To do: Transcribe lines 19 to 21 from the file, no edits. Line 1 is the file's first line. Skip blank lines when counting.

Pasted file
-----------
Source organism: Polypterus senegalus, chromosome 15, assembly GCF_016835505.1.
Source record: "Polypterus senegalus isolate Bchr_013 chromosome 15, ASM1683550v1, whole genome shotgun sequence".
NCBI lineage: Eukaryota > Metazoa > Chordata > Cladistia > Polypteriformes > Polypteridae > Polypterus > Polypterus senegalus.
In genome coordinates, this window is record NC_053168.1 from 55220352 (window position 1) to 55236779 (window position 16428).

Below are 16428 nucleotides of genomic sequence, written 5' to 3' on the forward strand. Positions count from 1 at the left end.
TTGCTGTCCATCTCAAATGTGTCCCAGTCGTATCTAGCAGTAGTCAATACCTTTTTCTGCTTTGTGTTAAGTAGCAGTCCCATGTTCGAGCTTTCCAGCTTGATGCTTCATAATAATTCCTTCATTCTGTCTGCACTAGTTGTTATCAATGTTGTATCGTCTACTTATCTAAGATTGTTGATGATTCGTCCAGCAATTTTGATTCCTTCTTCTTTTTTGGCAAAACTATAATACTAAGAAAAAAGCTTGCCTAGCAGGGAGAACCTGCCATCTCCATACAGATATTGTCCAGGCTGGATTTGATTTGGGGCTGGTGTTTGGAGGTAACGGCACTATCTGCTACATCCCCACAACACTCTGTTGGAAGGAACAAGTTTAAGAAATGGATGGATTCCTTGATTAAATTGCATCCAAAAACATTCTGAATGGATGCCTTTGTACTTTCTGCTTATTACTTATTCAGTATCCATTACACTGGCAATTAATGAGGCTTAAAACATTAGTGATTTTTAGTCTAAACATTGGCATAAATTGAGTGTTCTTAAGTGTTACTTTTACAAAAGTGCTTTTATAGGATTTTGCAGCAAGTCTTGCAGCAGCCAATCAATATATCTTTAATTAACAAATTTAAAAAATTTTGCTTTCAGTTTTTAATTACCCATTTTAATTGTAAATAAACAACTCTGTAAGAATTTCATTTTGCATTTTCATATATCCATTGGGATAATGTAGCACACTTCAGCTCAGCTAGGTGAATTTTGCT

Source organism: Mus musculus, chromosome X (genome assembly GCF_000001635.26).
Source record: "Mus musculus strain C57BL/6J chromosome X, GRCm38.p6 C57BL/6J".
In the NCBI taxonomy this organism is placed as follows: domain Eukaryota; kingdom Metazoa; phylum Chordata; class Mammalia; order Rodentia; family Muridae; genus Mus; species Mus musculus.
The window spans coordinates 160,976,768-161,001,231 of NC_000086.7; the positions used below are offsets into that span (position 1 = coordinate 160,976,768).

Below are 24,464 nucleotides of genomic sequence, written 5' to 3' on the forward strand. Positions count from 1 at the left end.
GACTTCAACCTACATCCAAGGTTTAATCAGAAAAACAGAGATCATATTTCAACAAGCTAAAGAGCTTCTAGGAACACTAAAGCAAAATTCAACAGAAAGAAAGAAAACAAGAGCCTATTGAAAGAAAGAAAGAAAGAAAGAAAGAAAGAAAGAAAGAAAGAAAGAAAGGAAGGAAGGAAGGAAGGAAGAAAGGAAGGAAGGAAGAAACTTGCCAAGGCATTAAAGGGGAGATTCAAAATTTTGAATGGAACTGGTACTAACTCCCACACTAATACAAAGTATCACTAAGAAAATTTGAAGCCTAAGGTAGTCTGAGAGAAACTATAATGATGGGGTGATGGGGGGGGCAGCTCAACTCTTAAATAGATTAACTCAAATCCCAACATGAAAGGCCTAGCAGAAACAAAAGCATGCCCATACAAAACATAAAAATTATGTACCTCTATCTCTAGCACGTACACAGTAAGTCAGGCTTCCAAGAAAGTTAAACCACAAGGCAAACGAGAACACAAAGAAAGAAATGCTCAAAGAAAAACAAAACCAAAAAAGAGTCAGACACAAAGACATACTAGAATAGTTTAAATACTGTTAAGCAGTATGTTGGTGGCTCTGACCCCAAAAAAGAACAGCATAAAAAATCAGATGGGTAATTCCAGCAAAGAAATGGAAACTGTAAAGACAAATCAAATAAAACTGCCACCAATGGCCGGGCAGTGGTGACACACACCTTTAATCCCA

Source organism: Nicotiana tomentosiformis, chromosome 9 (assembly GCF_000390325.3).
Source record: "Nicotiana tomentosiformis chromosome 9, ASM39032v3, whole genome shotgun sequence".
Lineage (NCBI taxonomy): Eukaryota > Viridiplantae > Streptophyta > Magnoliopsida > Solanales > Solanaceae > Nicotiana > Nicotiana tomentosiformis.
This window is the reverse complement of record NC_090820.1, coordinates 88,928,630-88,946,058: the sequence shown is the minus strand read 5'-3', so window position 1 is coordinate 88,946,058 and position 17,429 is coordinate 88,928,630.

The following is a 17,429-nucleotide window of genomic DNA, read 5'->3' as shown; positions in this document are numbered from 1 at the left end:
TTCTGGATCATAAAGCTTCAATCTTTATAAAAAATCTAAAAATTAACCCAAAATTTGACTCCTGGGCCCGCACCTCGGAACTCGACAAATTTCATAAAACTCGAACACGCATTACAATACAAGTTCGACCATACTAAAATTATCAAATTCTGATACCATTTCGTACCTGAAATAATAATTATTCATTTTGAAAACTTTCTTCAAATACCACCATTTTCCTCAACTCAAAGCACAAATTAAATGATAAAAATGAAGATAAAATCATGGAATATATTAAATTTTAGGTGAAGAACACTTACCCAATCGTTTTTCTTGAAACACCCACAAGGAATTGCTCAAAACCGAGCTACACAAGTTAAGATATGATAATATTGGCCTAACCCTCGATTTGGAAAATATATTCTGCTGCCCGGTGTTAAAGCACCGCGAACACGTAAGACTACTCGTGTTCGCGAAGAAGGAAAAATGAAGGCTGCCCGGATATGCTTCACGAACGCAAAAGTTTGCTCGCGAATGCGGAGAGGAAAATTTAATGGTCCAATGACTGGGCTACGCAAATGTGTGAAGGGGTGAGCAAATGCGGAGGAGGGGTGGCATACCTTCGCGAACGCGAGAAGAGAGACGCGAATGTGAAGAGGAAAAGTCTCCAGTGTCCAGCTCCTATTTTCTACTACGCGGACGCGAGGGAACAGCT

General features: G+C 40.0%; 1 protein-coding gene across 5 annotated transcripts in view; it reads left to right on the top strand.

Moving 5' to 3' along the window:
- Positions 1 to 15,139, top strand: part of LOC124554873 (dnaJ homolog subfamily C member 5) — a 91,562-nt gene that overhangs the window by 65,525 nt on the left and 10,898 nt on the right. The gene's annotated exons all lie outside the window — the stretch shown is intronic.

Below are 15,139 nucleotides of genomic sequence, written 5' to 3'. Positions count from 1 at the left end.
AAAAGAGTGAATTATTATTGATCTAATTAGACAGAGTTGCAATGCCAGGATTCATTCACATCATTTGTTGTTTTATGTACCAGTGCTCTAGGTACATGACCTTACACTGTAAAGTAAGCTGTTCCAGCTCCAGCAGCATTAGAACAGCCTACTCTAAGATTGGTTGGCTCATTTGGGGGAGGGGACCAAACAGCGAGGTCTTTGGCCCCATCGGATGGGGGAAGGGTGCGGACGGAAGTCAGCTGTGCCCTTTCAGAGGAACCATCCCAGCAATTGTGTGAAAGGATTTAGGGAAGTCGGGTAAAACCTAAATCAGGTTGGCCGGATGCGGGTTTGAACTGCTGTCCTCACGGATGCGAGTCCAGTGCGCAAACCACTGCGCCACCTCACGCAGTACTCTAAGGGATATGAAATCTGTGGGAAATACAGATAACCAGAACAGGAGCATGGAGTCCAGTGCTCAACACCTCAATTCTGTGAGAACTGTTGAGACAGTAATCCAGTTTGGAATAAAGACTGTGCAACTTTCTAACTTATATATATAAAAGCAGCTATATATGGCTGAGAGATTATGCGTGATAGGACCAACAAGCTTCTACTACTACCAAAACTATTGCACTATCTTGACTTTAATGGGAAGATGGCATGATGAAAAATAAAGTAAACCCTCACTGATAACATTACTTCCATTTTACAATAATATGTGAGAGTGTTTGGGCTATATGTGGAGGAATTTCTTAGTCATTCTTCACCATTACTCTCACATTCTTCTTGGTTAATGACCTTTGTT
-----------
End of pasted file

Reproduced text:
General features: G+C 40.0%; 1 protein-coding gene across 5 annotated transcripts in view; it reads left to right on the top strand.

Moving 5' to 3' along the window:
- Positions 1 to 15,139, top strand: part of LOC124554873 (dnaJ homolog subfamily C member 5) — a 91,562-nt gene that overhangs the window by 65,525 nt on the left and 10,898 nt on the right. The gene's annotated exons all lie outside the window — the stretch shown is intronic.